Maternal and neonatal demographic and clinical features are reported as frequency (%) or means (± SD). The rates of preterm birth according to population characteristics were calculated. Categorical variables were analyzed by chi-squared tests. Logistic regression models were performed to estimate the odds ratios (ORs) and 95% confidence interval (CI) for preterm birth and its subgroups. Pre-pregnancy BMI, maternal age, education levels, parity, gravidity, previous history of preterm birth, mode of conception, prenatal care, timing of initiation of prenatal care, pregnancy-induced hypertension, gestational diabetes mellitus and sex of infant were adjusted in our analyses. Otherwise, to further investigate the relationship between GWG and preterm birth, we did stratified analyses and explore the joint effect of pre-pregnancy BMI and maternal age. Two-sided p values less than 0.05 were considered significant. All statistical analyses were done with SPSS 20.0 software.
The datasets generated during and/or analysed during the current study are available from the corresponding author on reasonable request.
Vogel, J. P. et al. The global epidemiology of preterm birth. Best Pract. Res. Clin. Obstet. Gynaecol. 52, 3–12 (2018).
Goldenberg, R. L., Culhane, J. F., Iams, J. D. & Romero, R. Epidemiology and causes of preterm birth. Lancet 371, 75–84 (2008).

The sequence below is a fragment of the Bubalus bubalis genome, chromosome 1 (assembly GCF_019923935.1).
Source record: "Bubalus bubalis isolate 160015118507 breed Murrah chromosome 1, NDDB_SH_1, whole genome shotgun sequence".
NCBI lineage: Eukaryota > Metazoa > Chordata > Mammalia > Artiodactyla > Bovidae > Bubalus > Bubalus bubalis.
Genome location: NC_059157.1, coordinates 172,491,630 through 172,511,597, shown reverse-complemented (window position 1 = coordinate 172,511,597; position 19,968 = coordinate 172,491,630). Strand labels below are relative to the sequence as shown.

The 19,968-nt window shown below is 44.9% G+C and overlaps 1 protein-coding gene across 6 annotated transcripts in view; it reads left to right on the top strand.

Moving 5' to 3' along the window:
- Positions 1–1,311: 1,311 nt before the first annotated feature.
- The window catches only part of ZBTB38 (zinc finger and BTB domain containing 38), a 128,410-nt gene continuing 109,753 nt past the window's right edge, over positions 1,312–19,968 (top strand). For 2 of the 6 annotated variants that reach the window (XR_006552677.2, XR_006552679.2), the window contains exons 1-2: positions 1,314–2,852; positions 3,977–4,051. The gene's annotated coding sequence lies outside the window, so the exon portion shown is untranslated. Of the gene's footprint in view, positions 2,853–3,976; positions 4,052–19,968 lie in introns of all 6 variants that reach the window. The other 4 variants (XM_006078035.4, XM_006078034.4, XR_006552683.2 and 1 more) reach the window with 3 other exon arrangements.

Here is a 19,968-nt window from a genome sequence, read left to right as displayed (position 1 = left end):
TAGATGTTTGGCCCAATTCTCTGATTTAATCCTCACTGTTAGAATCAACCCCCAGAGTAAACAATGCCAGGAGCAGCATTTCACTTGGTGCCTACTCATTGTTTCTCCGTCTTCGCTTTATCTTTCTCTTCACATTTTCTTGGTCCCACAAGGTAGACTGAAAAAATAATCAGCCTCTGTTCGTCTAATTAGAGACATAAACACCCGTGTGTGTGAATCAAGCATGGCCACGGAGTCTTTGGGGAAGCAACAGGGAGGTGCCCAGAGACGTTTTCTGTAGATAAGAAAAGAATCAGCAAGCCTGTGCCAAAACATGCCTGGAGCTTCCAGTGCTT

Ukah, U. V. et al. Association between gestational weight gain and severe adverse birth outcomes in Washington State, US: a population-based retrospective cohort study, 2004–2013. PLoS Med. 16, e1003009 (2019).
Voerman, E. et al. Association of gestational weight gain with adverse maternal and infant outcomes. JAMA 321, 1702–1715 (2019).
Dietz, P. M. et al. Combined effects of pre-pregnancy body mass index and weight gain during pregnancy on the risk of preterm delivery. Epidemiology. 17, 170–177 (2006).
Luke, B. & Brown, M. B. Contemporary risks of maternal morbidity and adverse outcomes with increasing maternal age and plurality. Fertil. Steril. 88, 283–293 (2007).
Goldstein, R. F. et al. Association of gestational weight gain with maternal and infant outcomes: a systematic review and meta-analysis. JAMA 317, 2207–2225 (2017).